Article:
Caught in the Middle? What to do When Your Coworkers Hate Each Other
It would be great if every group of coworkers acted as a harmonious and unified whole. But sometimes, teams fall far short of that ideal. You may find yourself working with people who grudgingly tolerate each other or who can't stand each other at all. Working alongside people who hate each other can be uncomfortable and may make you feel like you're caught in the middle.
The most important thing to remember when your coworkers are fighting is not to take sides. Joining up with one side or the other would bring you into the conflict, and you might be disciplined, demoted, or even fired if your employer is displeased with conflict in your team. Even if things don't go that far, taking a side perpetuates the conflict and encourages coworkers to keep up their disagreements. Take a neutral stance so that you don't prolong the drama.
Staying neutral usually requires avoiding the topics that trigger arguments. For example, if your coworkers have strong opinions about an upcoming change in the parental leave policy, don't bring up the subject of benefits or time off. If talk about children is going to spark a new argument about parental leave, don't ask about their kids. Look for neutral conversation starters like sports, movies, or even the weather. It's better to chat about a relatively boring topic that's less contentious than to walk into a conversational minefield.
Being caught in the middle between coworkers can be lonely. It may help to become friends with any other coworkers who aren't fighting. If there's another person in your department who isn't participating in the drama, starting up a conversation with them can be a good way to bow out of discussions between the warring coworkers when things get heated. If all of the coworkers around you hate each other, reach out to people in other departments. Are you on break at the same time as people from the front desk or accounting? Introduce yourself to them. Branching out gives you some distance from the drama and is also a great networking habit.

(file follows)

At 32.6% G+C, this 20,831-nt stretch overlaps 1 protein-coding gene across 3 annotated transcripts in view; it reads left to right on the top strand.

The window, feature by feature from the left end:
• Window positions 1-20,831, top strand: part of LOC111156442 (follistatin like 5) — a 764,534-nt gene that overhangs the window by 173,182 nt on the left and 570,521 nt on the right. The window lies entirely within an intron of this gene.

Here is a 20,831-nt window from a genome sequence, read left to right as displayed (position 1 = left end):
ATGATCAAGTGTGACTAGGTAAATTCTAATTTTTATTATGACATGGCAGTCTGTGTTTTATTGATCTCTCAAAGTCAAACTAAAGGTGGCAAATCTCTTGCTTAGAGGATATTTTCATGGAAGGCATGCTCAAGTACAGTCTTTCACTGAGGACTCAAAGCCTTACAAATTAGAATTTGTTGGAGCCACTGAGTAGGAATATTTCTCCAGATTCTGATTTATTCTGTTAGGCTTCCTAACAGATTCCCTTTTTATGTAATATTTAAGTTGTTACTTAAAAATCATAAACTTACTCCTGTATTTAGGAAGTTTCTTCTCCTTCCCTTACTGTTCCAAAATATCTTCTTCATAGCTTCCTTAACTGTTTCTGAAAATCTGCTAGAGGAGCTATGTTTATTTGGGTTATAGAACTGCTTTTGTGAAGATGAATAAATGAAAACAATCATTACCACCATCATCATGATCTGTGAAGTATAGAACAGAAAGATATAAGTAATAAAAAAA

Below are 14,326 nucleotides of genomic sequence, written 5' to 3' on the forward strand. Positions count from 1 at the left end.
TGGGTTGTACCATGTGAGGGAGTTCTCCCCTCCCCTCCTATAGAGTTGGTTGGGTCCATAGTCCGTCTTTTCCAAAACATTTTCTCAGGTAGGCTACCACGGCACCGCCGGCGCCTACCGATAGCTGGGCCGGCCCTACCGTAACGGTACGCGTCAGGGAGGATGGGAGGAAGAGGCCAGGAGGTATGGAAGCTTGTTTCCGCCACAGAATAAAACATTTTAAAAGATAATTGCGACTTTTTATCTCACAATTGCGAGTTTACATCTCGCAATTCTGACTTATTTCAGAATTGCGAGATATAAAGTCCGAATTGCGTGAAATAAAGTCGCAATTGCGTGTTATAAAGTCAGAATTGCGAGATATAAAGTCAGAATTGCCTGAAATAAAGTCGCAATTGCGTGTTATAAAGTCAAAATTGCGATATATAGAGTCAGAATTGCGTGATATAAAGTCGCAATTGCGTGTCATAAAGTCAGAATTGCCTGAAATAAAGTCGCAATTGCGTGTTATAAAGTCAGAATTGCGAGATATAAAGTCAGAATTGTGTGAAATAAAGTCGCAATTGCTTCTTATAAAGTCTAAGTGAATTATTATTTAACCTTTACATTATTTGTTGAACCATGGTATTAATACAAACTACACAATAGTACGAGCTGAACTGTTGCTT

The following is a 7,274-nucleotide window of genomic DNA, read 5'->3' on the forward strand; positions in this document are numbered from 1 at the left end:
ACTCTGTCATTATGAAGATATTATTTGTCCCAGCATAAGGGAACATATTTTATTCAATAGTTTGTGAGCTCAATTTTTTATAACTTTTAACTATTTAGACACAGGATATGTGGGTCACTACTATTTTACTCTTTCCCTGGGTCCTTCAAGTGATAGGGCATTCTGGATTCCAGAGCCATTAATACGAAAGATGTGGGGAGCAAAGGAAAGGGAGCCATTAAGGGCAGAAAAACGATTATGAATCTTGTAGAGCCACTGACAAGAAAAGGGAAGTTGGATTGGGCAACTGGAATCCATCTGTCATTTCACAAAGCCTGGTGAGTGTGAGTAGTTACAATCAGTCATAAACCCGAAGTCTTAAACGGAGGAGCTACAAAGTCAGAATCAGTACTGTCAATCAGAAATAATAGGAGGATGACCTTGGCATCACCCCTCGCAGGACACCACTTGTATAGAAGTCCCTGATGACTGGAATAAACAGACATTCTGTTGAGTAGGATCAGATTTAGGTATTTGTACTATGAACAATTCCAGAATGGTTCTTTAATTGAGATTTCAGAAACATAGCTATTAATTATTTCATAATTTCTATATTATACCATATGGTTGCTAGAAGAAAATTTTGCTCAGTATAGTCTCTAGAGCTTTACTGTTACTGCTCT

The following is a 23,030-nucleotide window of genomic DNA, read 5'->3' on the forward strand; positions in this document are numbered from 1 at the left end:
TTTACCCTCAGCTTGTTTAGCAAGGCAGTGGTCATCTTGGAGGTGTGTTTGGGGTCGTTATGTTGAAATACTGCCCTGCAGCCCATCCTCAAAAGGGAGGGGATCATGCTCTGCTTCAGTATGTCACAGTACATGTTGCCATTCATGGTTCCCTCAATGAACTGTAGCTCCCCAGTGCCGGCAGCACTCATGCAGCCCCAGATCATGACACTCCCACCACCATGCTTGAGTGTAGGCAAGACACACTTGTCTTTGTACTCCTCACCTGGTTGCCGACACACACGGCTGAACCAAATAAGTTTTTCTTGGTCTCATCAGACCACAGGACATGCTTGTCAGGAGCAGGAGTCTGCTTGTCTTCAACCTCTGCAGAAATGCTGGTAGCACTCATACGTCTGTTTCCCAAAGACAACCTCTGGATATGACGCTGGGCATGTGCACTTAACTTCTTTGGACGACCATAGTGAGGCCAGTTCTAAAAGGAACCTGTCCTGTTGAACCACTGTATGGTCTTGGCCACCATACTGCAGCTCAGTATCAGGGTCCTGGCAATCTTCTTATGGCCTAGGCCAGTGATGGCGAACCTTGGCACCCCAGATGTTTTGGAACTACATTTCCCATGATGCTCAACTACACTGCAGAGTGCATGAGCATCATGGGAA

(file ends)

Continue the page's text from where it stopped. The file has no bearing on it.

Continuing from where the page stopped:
Often when there's drama at work, the question of whether to tell a supervisor comes up. The answer depends on how bad the conflict is. If there's a personality clash but everyone is working through it and your job responsibilities are not affected, then there's probably no need to report anything. However, if the conflict is preventing you from doing your job or if customer service is suffering as a result, then you should absolutely tell your supervisor what's going on. You don't want your supervisor to think you were shirking your duties when in actuality a conflict was interfering with your work.
When you report drama between coworkers, the rule about not taking sides still applies. Don't try to make a case that one coworker is in the right, and don't point a finger at whichever person started the drama. Also, don't suggest that anyone should be disciplined or fired. Just tell your supervisor who is involved in the conflict and how it's affecting you or harming the guest experience. Let your supervisor make the determination about who, if anyone, is at fault.
Being caught in the middle between antagonistic coworkers in not an enviable position. Unfortunately, the choice to end the conflict is ultimately up to your coworkers. But by staying out of the conflict and reporting it if appropriate, you can at least avoid making things worse.